Exile by Richard North Patterson
David Wolfe is a successful American lawyer being primed for a run for Congress. But when the phone rings and he hears the voice of Hana Arif—the Palestinian woman with whom he had a secret affair in law school—he begins a completely unexpected journey. The next day, the prime minister of Israel is assassinated by a suicide bomber while visiting San Francisco. Soon, Hana is accused of being the mastermind behind the murder.
Now David faces an agonizing choice: Will he, a Jew, represent her?
Primal Fear by William Diehl
Martin Vail, the brilliant “bad-boy” lawyer every prosecutor and politician love to hate, is defending Aaron Stampler: a man found holding a bloody butcher’s knife near a murdered archbishop. Vail is certain to lose. But using his unorthodox ways to good advantage when choosing his legal team, Vail’s tight group of men and women uncover the extraordinary truth behind the archbishop’s slaughter…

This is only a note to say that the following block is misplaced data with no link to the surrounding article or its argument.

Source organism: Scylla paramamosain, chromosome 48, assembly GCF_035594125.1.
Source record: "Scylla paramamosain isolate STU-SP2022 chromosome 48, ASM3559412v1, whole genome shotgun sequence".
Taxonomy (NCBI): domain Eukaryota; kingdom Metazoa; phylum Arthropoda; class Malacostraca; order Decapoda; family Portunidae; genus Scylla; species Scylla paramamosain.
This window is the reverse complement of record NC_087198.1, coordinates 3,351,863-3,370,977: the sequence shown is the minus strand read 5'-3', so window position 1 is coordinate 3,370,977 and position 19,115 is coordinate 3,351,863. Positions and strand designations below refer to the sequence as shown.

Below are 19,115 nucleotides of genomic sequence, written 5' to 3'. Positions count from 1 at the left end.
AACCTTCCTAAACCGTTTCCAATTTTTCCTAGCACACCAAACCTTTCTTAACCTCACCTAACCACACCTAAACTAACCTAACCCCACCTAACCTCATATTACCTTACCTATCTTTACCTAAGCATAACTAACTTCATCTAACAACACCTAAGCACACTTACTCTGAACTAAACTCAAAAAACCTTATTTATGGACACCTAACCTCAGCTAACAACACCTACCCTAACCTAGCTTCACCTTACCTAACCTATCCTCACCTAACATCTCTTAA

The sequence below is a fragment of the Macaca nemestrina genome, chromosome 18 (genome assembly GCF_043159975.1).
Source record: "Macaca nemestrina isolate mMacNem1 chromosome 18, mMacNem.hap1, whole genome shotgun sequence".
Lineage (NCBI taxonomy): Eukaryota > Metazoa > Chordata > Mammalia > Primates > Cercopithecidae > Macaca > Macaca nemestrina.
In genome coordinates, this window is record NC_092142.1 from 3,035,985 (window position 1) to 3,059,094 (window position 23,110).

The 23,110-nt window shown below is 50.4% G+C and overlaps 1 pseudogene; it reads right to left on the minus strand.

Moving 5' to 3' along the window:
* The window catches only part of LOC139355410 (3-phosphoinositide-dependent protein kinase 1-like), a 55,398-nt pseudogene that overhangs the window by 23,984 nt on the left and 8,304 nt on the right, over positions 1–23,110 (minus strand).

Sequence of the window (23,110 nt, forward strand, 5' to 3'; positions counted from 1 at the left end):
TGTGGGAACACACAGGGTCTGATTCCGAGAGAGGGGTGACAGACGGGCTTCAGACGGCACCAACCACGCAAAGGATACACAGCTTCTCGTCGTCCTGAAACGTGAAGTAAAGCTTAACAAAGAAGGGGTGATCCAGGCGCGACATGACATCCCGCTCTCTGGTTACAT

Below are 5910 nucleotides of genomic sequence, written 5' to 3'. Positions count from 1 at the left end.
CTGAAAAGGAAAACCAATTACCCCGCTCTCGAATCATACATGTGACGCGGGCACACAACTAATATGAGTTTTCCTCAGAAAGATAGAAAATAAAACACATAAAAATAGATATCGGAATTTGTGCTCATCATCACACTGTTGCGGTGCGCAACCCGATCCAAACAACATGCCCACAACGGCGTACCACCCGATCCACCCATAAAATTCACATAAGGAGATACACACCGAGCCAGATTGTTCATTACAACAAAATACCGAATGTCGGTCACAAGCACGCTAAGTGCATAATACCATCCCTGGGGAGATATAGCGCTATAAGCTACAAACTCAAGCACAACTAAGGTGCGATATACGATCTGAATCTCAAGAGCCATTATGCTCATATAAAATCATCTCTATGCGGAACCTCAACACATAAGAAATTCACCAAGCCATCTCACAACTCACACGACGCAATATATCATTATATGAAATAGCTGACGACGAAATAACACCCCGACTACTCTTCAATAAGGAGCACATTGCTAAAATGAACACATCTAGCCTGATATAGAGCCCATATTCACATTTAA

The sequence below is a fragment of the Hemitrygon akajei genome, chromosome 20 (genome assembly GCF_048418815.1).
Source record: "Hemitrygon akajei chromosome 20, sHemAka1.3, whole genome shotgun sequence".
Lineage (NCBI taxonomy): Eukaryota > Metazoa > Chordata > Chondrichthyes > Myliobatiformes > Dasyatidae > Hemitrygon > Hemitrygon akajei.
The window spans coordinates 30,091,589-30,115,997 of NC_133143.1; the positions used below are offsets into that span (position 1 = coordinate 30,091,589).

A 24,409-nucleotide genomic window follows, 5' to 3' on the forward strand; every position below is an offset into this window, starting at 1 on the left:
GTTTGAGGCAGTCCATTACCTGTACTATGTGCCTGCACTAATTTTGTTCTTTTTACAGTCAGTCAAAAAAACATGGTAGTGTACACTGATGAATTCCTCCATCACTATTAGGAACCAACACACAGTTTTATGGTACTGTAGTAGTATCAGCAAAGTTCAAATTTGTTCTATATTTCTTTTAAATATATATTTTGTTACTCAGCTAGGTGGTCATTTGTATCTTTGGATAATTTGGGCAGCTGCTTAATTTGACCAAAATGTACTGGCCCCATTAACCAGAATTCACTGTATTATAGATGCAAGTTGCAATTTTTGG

The Burden of Proof by Scott Turow
Alejandro “Sandy” Stern–the brilliant defense lawyer from Presumed Innocent –comes home to discover that his wife of 30 years has committed suicide, leaving behind a web of mystery, money and guilt. While Stern hunts for answers, he is caught up in the threatened Federal prosecution of his most powerful and troublesome client–his own brother-in-law. Now, after a life of success, Sandy Stern is a man in desperate need of many truths–about his family, his uncertain future and the troubled legacy his wife left behind.
Compelling Evidence by Steve Martini
Sharp defense attorney Paul Madriani was on the rise with the firm of Potter, Skarpellos… … until a short-lived affair with Potter’s wife cost him his job. Now, Potter’s wife is accused of his murder, and Paul is thrust back into the big time, as he uncovers secrets that may end his career. And his life.
Mistaken Identity by Lisa Scottoline